Last season circuits started testing 50% throttle 600cc snowmobiles for junior class racers as an alternative as the 85 hp sleds were getting harder to secure. These sleds are very peppy with the throttle block installed and proved to be a great sled for the younger kids. Over this summer, a decision was made by one particular circuit to take it one step further and test this 50% throttle rule in one of the premier classes.

    Sometime around June, USXC announced via a Facebook press release that for the 2018 season that the Pro Women class would be required to run the 50% throttle kit. These sleds on ice still run around low 90s for top speed so 50% throttle does not mean half the speed. This announcement caused a lot of outcry from women that have been competing in this class for the past few seasons. Instead of believing all the posts on social media, we decided to actually do real reporting and reach out to a number of people in the cross country racing world.

    Who is right in making racing changes

    First and foremost, we are always supportive of changes done for safety reasons. It is never who is right, it is about working through decisions with all involved. On that note, we wanted to talk with Brian Nelson, the owner of USXC, more about this change. "Fifty-percent throttle is the best way to control speeds on the 600cc sleds; it is an inexpensive and easy to install kit. A 90 hp machine is fast enough for a certain segment of our racers, 100+ mph speeds in the ditches are extremely dangerous and not needed."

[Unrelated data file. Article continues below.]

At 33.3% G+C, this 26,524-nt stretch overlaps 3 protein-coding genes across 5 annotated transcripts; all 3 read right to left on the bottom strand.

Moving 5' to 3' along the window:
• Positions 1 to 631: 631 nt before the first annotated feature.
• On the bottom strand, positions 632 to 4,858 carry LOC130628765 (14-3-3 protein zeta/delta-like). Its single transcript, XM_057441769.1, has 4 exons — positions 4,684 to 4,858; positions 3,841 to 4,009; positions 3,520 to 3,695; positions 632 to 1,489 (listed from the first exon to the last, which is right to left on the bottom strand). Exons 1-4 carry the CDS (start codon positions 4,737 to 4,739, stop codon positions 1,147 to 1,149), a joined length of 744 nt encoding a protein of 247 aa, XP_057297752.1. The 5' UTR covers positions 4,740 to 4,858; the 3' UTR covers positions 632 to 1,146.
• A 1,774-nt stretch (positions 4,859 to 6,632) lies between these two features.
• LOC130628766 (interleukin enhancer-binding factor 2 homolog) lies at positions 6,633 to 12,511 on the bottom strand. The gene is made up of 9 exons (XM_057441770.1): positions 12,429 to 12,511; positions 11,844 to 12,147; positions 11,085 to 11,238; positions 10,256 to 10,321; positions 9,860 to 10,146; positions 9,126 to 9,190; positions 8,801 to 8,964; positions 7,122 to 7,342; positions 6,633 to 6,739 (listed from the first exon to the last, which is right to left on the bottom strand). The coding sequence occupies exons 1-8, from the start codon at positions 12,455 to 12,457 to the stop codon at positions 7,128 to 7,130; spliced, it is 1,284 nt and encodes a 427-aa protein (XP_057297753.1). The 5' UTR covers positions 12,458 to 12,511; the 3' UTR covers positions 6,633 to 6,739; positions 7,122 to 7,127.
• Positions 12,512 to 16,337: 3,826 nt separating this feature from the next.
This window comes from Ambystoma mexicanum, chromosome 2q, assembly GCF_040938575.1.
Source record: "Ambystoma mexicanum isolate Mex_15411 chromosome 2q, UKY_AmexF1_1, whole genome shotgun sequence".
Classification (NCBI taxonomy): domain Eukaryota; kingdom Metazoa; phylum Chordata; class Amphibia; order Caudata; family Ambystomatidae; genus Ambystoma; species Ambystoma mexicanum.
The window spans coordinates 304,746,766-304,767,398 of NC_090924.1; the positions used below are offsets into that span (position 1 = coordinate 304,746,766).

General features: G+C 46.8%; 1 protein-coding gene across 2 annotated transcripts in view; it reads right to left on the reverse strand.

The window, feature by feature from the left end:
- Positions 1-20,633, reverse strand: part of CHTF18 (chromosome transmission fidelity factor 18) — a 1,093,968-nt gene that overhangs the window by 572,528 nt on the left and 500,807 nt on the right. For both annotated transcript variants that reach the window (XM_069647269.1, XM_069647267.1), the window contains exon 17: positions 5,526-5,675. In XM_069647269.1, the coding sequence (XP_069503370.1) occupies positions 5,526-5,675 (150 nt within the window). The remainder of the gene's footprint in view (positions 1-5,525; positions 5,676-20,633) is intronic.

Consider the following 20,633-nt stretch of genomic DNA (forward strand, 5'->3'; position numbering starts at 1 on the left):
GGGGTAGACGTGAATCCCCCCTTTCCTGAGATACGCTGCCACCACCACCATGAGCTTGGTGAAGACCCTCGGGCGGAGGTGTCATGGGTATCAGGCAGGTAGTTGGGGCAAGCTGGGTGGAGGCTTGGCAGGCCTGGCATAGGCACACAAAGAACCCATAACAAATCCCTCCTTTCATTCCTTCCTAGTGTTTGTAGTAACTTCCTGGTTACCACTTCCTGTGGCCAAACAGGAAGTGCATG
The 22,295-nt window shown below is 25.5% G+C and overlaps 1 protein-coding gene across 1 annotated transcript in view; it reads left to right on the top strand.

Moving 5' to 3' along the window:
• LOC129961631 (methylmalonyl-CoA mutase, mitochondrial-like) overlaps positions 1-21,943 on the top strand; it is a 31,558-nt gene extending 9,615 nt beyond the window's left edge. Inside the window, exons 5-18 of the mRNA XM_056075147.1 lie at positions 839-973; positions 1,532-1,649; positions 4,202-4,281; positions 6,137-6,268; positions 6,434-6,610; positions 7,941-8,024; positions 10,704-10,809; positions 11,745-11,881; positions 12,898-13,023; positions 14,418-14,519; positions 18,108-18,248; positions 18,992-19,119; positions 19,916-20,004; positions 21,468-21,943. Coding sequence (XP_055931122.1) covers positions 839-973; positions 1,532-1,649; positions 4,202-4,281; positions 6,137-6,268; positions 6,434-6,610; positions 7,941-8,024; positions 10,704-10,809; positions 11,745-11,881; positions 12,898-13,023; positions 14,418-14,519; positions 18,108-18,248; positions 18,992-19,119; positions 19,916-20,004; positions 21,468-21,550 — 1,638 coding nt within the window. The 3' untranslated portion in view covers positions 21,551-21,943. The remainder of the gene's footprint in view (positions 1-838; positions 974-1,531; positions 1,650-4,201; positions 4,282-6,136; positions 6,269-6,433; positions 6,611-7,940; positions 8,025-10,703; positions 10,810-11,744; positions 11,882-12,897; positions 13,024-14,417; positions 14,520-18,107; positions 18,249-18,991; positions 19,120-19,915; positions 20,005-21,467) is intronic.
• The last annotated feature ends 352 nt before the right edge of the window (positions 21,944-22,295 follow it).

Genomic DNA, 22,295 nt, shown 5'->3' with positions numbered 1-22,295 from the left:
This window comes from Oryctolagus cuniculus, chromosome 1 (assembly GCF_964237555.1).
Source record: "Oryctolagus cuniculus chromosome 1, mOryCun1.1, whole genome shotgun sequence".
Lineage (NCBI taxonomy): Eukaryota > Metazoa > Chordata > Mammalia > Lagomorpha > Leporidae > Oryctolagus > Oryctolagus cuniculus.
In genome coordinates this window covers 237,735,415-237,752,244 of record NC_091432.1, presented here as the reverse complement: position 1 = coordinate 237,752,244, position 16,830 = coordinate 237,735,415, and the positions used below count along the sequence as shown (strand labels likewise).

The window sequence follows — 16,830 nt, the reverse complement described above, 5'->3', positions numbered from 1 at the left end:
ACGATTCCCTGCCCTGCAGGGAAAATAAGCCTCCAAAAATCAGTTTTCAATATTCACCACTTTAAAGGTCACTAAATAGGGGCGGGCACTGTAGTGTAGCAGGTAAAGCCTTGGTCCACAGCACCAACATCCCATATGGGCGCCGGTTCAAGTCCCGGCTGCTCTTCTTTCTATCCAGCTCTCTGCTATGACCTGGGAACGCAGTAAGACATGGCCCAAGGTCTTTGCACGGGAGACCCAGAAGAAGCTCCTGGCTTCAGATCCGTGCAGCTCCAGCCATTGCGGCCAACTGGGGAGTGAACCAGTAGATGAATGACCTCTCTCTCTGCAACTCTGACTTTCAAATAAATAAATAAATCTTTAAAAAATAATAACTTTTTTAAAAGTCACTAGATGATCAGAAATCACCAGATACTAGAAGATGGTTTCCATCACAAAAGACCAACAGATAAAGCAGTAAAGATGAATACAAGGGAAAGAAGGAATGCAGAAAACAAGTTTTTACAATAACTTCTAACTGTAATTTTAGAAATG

Tom Rager Jr (Race director Polaris Industries) supports the idea of slowing sleds down but states: "I think this is a great idea for some classes, but I do not believe it is for every class."

    Mike Kleoty (Race director Arctic Cat) is also in favor of the change: "It is not the actual performance that has them all wound up but more so the perception and idea that the women are somehow being treated unfairly."

    The racers that have competed in the Pro Women class for the last few seasons are obviously upset. They have been racing with full throttle sleds and to now run at 50% throttle has not been received well with many of the women racers.

    Dustin Schwandt Cor PowerSports Pro Champion. Photo credit: 447 Photography
    Again, we agree that slowing the speeds down for safety is a huge priority for racing. There was one person we wanted to have insight from on this, and that was Adam Mach, son of the late Pat Mach who we discussed earlier. Pat has been largely credited with the resurgence of the cross country racing scene that happened in the last 15 years. As we mentioned earlier, Pat was concerned for many years about rider safety as he saw speeds getting borderline dangerous. What compounded this back in the '09 & '10 seasons was low snow conditions; the same thing we have seen the past few years. With minimal snow coverage the courses don't get as rough and riders are able to push harder and as they push harder the speeds increase.